The Crewe branch of the Co-operative Bank. Photograph: Getty Images.
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The Co-operative needs to set a higher standard

An open letter to outgoing chief executive Euan Sutherland.

Dear Mr Sutherland,

Congratulations on your resignation! If you do the honourable thing and leave without taking a pay-off, you could save Co-operative members like myself £3.6m in your salary alone over night - an impressively efficient move. 

I know your chair said that your pay-out was what other "comparable companies" offer, but really, most people join the Co-op because it is not a comparable company. At a time when the British public have spent billions bailing out mainstream banks, we kind of wanted something... different?

I know you were also fuming with how your pay was leaked and by the public outrage that has followed - particularly from Co-op members and candidates like myself - but you of all people should know that members are supposed to participate and hold executives to higher standards. That again is kind of the point of being a Co-operative. Plus, we were victorious. It seems that, unlike other banks, members have actually succeeded in removing you when you tried to get paid millions without actually delivering any results. 

Yes, the Co-op needs reform. But our bank didn't fail because it didn't pay its top people enough - it failed because it wasn't co-operative and accountable enough. More transparency and power to members would have dislodged the appalling Mr Flowers long ago. A bigger Co-operative movement would allow a greater and more talented range of board members to choose from. Better worker representation as well as customer representation might help find alternatives to laying off 5,000 staff as in your plan. Similarly, if you'd asked us about boardroom pay in this upcoming survey of yours, and listened, we might not be in this pretty pickle.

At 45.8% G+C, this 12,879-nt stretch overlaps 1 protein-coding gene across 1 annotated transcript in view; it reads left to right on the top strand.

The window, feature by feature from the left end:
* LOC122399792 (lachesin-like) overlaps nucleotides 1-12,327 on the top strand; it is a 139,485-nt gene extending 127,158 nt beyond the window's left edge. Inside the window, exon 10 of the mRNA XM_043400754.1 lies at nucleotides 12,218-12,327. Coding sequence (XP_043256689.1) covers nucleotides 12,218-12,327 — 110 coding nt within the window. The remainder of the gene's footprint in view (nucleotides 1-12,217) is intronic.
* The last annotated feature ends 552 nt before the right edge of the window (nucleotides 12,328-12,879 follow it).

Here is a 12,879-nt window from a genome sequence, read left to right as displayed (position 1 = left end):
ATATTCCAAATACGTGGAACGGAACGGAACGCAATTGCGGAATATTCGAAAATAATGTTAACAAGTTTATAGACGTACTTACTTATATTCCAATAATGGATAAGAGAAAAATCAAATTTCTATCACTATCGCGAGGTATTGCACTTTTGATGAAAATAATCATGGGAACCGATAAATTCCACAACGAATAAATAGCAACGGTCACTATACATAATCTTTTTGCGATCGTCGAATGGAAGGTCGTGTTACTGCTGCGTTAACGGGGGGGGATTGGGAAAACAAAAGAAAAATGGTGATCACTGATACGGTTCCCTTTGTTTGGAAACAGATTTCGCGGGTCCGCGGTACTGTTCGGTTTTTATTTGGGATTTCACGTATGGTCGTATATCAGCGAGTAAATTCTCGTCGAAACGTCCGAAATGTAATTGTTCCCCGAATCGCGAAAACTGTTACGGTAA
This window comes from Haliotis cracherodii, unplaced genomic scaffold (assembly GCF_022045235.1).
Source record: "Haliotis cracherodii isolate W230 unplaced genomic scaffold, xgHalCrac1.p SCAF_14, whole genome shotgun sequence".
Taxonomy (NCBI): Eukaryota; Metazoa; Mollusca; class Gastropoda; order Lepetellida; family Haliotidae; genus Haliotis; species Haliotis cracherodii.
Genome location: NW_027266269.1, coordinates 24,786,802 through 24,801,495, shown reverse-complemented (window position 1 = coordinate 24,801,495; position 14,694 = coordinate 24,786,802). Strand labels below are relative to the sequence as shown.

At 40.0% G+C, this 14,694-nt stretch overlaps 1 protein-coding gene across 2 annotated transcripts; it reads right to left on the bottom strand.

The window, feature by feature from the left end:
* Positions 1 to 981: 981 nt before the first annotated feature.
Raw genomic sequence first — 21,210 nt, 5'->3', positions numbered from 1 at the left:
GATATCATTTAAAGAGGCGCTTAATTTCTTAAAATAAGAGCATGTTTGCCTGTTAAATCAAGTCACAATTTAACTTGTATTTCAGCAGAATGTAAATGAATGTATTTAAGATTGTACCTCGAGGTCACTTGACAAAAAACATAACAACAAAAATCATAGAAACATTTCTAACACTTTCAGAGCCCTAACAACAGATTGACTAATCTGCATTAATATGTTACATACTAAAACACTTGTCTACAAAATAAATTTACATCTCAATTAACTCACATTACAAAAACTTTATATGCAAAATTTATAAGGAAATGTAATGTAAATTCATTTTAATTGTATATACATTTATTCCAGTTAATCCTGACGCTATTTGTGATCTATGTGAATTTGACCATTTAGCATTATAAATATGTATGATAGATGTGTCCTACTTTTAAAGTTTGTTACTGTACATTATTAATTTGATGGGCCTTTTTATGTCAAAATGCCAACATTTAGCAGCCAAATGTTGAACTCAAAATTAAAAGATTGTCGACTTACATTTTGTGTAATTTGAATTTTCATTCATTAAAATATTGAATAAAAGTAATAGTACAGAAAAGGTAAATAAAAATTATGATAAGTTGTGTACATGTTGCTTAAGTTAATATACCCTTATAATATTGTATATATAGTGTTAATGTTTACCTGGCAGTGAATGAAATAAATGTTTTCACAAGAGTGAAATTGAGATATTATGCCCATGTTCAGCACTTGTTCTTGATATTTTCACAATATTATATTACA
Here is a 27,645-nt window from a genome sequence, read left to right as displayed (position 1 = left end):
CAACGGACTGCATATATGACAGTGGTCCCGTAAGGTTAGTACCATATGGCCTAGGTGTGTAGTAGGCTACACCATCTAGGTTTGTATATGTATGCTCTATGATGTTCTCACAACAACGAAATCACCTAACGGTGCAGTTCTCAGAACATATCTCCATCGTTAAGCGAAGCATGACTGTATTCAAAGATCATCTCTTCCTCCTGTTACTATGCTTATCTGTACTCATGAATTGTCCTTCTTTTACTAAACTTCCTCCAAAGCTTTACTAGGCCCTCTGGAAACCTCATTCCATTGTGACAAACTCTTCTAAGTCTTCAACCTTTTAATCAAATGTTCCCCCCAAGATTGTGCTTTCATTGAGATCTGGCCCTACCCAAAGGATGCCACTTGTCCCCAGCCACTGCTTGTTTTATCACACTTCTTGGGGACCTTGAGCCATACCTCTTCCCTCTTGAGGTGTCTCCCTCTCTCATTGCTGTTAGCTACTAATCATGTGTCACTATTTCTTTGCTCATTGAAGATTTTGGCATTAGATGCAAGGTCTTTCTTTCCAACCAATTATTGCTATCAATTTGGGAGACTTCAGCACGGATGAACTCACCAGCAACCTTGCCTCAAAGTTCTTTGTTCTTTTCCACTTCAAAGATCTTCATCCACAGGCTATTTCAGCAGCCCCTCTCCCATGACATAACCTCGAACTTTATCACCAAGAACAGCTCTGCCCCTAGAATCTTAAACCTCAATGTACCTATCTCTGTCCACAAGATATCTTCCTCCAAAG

Right now, the Co-op bank - just like all banks and the rest of the country - has a choice. Are we going to carry on with business as usual, handing out huge cheques regardless of success until the next crash, or are we going to fundamentally reform our banking system? It's something George Osborne should think about in the Budget next week, but don't worry, he won't mention it. 

But Co-operators will. Because "The Co-op" is more than just a nice brand. Its a set of ideas and values. We believe in creating a robust and local banking system that is accountable to local people. We believe that participation and shared ownership, not big bonuses, is what leads to better banking. Co-operators work together to be radical, not make isolated decisions to preserve hierarchies between the elites and the rest. We believe it's a time for boldness, not swallowing what failed in 2008.

Of course if you don't believe any of this, then maybe the Co-op isn't for you anyway. But don't worry - sadly you'll still find plenty of banks where you'll fit right in. 

Sincerely,

Rowenna Davis 

Co-operative Labour Candidate for Southampton Itchen

Rowenna Davis is Labour PPC for Southampton Itchen and a councillor for Peckham

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Is there such a thing as responsible betting?

Punters are encouraged to bet responsibly. What a laugh that is. It’s like encouraging drunks to get drunk responsibly, to crash our cars responsibly, murder each other responsibly.

I try not to watch the commercials between matches, or the studio discussions, or anything really, before or after, except for the match itself. And yet there is one person I never manage to escape properly – Ray Winstone. His cracked face, his mesmerising voice, his endlessly repeated spiel follow me across the room as I escape for the lav, the kitchen, the drinks cupboard.